WE have at last found a leader with a level of competence, respect, integrity, a heart-warming humanity and whom many people have come to admire and trust.

But enough about Gareth Southgate.

The flags of St George that have been pinned to houses and cars for the past few weeks can be packed away again.

On the evening of the England World Cup semi-final Ludlow and Tenbury like our other market towns were like ghost towns. The World Cup, did however, provide a much needed mini-boost for some pubs in the area with crowds gathering to watch the games and take ‘refreshment’ encouraged by the fiendishly hot and humid weather.

Whilst the pay that footballers receive is outrageous, a manager and a diverse group of young men who have achieved their success through meritocracy were a credit to their country.

As Gareth Southgate said a country that has been horribly and irreconcilably split down the middle by Brexit was for a brief period united by sport.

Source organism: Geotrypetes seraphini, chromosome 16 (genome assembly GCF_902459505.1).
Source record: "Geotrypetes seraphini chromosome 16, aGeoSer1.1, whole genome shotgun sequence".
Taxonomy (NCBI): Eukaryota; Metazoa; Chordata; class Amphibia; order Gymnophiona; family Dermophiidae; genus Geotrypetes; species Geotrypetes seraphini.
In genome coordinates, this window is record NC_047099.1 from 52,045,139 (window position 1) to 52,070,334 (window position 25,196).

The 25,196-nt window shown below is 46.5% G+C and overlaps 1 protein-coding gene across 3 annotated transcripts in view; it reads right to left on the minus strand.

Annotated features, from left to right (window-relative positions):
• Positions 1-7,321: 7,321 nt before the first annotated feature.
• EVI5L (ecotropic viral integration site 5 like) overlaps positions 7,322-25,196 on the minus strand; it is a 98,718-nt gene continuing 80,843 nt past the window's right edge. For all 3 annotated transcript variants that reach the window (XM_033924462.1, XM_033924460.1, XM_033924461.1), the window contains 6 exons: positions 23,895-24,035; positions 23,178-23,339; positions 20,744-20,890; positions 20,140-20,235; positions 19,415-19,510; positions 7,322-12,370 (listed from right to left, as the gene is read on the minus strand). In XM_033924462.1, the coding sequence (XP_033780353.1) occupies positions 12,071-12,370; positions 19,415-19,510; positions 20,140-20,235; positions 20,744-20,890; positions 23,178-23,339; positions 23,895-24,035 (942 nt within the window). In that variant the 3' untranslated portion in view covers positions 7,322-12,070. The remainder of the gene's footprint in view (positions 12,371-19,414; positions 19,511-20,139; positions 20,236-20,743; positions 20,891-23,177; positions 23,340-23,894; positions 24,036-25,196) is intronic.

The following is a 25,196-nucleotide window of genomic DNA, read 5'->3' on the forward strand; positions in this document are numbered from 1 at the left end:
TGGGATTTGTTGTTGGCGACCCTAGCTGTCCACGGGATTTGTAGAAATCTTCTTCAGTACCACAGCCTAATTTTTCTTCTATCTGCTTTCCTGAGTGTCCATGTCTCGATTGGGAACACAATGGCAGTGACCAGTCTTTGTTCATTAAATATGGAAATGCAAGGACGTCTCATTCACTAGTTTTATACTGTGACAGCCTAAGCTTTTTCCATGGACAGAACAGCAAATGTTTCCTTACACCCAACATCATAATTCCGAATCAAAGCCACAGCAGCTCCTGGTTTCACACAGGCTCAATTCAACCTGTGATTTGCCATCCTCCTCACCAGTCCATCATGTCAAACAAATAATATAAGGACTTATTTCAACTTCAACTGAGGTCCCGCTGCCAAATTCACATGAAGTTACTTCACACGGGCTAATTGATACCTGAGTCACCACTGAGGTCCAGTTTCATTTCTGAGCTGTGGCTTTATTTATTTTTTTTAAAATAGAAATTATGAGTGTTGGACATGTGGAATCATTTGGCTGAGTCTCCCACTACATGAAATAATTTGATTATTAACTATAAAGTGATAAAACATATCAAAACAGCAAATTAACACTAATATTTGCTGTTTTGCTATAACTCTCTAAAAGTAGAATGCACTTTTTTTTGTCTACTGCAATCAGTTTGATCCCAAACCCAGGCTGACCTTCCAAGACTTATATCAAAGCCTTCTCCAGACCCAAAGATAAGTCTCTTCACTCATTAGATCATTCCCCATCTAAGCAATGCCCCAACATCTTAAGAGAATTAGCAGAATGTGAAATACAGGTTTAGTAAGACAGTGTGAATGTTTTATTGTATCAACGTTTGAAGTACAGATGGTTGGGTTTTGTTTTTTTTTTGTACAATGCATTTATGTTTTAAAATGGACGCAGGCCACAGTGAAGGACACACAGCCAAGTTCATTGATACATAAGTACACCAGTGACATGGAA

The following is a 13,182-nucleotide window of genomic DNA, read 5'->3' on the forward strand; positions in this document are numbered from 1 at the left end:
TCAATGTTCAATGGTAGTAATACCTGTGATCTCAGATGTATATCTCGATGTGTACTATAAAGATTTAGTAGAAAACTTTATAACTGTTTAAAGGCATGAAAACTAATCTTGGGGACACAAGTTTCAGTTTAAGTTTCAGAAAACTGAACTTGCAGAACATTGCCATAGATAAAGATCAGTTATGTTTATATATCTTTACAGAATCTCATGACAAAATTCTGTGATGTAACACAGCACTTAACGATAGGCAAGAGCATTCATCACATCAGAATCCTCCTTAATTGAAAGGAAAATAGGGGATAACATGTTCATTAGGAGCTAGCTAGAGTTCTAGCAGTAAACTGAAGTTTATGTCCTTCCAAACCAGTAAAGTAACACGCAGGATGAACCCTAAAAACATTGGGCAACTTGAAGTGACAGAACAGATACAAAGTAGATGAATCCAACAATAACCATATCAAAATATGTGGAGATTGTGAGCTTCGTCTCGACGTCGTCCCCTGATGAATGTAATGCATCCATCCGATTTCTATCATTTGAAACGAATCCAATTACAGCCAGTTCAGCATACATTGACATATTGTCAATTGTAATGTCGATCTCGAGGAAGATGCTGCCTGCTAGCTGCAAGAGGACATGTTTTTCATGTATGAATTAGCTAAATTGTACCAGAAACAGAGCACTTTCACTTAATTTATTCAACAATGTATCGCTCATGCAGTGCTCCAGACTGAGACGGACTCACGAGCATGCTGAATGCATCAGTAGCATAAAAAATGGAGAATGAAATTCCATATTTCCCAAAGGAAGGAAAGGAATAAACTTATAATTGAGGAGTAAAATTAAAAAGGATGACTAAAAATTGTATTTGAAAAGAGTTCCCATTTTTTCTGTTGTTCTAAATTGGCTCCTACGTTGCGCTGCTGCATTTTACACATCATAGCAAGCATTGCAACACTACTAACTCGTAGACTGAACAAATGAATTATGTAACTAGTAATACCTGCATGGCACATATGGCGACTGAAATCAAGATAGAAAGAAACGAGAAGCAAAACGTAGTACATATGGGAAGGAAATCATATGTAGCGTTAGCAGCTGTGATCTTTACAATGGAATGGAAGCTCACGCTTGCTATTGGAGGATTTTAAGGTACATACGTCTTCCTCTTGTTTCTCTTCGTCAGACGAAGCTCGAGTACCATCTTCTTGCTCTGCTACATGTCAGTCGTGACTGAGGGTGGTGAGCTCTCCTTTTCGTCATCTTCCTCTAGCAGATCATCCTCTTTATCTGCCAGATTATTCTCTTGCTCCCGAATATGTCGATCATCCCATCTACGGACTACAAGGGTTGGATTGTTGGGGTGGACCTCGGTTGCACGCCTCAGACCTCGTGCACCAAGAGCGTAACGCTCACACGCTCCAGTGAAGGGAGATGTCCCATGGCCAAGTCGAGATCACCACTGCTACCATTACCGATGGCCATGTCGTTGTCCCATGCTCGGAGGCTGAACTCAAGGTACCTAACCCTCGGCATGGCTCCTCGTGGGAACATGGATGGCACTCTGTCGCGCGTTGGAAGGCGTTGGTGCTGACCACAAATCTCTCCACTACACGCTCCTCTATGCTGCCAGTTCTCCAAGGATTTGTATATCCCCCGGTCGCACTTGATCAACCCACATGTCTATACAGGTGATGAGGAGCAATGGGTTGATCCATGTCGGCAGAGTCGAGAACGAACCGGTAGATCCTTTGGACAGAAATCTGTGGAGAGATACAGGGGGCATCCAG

But there is a reality check that even this writer, who claims no expertise when it comes to football, can recognise.

The format of the qualification system meant that the great footballing nations Italy and Holland did not even make it to Russia and results in the Finals meant that England were able to avoid the trio of Germany, Argentina and Brazil.

With respect to Columbia (beaten on penalties), Sweden, Tunisia and Panama, the victories were against teams in the second, third and fourth divisions of world football.

The defeats came against Belgium (twice) and Croatia - a nation of four million people that did not even exist last time England made a World Cup semi-final.

This is not to denigrate Gareth Southgate and the team but to offer a reality check and simply to suggest that hopefully people made the best of the past few weeks because this may not come again for a long time.

If we are to believe Donald Trump’s favourite British politician, the exit from the World Cup was not the only dream to die in the space of a few days.

Perhaps Boris Johnson inadvertently put his finger on a point that applies both to football and the great political issue of the day.

It is good to dream and we all do it.

But for the most part dreams are closer bedfellows to fantasy than to the real world in which we live. Dreams also are often linked to a nostalgic wish to return to the past.

Whether it’s football or our place in the world it is better to live in the present and make the best of now rather than try to recreate a past that is long gone.